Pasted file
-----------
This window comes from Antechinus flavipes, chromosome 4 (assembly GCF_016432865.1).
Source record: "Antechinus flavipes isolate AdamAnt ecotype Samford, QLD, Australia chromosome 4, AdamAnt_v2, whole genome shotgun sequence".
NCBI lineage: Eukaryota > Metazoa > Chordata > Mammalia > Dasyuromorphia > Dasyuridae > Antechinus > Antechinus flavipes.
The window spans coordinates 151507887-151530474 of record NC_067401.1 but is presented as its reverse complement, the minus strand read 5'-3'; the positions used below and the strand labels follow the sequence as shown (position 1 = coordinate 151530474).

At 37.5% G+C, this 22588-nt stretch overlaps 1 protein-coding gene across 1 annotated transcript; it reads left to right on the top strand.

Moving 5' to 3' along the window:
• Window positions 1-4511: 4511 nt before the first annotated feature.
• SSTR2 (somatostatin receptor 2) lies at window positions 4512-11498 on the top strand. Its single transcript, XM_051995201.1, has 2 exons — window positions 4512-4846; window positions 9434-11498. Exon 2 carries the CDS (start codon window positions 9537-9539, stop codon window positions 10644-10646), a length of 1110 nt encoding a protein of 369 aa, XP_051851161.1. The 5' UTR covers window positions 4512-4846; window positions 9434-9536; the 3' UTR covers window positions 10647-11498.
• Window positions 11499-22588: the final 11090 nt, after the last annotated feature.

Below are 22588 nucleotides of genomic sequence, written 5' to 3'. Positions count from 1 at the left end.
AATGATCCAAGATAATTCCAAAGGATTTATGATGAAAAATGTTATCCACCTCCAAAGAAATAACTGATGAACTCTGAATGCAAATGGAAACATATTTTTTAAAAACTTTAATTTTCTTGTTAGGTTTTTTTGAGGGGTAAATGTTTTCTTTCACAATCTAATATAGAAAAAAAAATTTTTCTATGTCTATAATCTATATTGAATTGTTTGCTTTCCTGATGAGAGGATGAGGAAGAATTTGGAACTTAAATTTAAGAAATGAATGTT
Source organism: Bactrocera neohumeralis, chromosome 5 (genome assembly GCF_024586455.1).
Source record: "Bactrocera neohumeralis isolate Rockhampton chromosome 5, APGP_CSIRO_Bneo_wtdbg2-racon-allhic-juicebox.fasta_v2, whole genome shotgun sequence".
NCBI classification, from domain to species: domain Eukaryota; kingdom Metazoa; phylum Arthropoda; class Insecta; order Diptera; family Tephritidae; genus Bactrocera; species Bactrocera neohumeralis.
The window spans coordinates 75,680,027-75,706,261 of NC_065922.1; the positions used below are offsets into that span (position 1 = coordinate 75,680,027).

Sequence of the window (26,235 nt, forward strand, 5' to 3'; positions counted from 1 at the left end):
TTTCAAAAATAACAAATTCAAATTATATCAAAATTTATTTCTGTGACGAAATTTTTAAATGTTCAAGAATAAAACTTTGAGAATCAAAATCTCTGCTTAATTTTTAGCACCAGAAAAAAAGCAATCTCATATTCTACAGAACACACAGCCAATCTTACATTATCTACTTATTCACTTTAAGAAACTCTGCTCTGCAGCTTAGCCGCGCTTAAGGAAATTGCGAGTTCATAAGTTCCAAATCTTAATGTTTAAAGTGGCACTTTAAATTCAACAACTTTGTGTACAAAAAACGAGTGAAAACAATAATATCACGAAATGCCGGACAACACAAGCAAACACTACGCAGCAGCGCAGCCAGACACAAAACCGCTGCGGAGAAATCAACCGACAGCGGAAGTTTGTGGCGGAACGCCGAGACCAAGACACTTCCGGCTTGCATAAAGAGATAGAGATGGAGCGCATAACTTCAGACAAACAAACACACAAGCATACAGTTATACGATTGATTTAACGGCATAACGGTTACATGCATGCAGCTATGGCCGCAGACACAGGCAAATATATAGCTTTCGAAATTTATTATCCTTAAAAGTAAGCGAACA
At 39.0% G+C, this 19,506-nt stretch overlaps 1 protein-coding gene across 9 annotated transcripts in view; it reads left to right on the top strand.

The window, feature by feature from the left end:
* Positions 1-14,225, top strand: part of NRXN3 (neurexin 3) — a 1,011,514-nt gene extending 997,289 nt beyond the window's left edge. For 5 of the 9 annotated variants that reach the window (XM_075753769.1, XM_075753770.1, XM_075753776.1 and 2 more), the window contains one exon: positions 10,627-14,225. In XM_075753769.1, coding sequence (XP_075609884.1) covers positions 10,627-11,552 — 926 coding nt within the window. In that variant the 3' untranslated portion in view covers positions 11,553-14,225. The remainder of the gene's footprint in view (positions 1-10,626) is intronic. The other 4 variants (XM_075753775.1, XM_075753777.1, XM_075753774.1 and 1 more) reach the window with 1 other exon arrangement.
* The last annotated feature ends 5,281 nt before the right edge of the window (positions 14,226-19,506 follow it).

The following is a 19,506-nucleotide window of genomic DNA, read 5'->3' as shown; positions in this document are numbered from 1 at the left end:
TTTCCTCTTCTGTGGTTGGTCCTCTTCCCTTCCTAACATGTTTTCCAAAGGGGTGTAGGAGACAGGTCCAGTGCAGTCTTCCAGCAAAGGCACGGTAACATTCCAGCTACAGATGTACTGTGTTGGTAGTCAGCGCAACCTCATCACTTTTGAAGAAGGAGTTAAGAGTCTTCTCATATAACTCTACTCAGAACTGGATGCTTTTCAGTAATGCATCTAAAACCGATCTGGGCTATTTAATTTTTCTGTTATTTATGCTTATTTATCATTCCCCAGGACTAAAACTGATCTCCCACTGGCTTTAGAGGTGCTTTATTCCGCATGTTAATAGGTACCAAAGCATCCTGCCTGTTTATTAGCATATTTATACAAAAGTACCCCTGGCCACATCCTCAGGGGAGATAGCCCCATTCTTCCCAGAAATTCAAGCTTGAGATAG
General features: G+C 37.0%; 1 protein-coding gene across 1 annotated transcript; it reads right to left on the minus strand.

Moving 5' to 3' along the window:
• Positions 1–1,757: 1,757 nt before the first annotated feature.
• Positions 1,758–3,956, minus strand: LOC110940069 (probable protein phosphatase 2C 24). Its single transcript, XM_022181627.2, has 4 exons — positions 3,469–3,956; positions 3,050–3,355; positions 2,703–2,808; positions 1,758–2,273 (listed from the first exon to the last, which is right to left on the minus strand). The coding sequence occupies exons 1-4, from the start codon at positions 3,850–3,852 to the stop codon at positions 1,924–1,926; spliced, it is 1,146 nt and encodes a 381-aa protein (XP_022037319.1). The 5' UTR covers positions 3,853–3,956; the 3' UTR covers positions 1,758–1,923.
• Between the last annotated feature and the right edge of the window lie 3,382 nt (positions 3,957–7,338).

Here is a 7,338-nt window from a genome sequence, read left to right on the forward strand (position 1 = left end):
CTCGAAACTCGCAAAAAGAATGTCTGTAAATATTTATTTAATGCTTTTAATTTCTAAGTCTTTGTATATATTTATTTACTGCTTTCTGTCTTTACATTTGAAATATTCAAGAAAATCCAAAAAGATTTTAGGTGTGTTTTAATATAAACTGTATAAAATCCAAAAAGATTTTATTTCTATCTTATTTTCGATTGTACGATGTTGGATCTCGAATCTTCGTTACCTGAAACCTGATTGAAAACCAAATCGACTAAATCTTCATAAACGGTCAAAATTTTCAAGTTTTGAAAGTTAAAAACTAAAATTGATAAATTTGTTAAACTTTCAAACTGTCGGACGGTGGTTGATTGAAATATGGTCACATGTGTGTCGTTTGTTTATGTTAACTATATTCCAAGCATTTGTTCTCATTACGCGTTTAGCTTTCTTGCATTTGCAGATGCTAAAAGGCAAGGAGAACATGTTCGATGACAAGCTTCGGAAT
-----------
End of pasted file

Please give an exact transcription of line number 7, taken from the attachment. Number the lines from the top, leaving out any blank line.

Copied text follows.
• Window positions 1-4511: 4511 nt before the first annotated feature.